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Long single-molecule reads can resolve the complexity of the Influenza virus composed of rare, closely related mutant variants

By Alexander Artyomenko, Nicholas C. Wu, Serghei Mangul, Eleazar Eskin, Ren Sun, Alex Zelikovsky

Posted 11 Jan 2016
bioRxiv DOI: 10.1101/036392 (published DOI: 10.1089/cmb.2016.0146)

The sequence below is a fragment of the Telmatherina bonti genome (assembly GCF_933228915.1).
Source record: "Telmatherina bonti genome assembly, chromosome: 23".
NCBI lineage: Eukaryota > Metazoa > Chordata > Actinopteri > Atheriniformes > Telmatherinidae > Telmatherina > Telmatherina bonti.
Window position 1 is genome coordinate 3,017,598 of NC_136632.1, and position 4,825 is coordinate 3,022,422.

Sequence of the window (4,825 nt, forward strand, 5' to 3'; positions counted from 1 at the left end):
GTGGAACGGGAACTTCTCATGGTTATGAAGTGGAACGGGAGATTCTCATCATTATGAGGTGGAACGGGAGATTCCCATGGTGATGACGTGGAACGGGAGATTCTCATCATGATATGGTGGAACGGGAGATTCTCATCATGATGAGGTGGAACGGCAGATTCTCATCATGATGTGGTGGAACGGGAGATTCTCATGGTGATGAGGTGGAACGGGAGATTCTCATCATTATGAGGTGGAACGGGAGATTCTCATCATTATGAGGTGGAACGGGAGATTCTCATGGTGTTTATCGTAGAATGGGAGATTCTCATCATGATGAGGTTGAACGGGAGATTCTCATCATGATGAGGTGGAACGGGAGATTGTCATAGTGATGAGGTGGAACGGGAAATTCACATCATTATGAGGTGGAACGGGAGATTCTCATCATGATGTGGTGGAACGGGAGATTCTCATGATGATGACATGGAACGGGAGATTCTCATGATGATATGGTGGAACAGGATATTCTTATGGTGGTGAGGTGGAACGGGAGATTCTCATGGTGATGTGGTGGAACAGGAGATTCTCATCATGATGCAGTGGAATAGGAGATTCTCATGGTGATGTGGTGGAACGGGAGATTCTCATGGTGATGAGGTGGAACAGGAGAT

As a result of a high rate of mutations and recombination events, an RNA-virus exists as a heterogeneous “swarm”. The ability of next-generation sequencing to produce massive quantities of genomic data inexpensively has allowed virologists to study the structure of viral populations from an infected host at an unprecedented resolution. However, high similarity and low frequency of the viral variants impose a huge challenge to assembly of individual full-length genomes. The long read length offered by single-molecule sequencing technologies allows each mutant variant to be sequenced in a single pass. However, high error rate limits the ability to reconstruct heterogeneous viral population composed of rare, related mutant variants. In this paper, we present 2SNV, a method able to tolerate the high error-rate of the single-molecule protocol and reconstruct mutant variants. The proposed protocol is able to eliminate sequencing errors and reconstruct closely related viral mutant variants. 2SNV uses linkage between single nucleotide variations to efficiently distinguish them from read errors. To benchmark the sensitivity of 2SNV, we performed a single-molecule sequencing experiment on a sample containing a titrated level of known viral mutant variants. Our method is able to accurately reconstruct clone with frequency of 0.2% and distinguish clones that differed in only two nucleotides distantly located on the genome. 2SNV outperforms existing methods for full-length viral mutant reconstruction. With high sensitivity and accuracy, 2SNV is anticipated to facilitate not only viral quasispecies reconstruction, but also other biological questions that require detection of rare haplotypes such as genetic diversity in cancer cell population, and monitoring B-cell and T-cell receptor repertoire. The open source implementation of 2SNV is freely available for download at http://alan.cs.gsu.edu/NGS/?q=content/2snv

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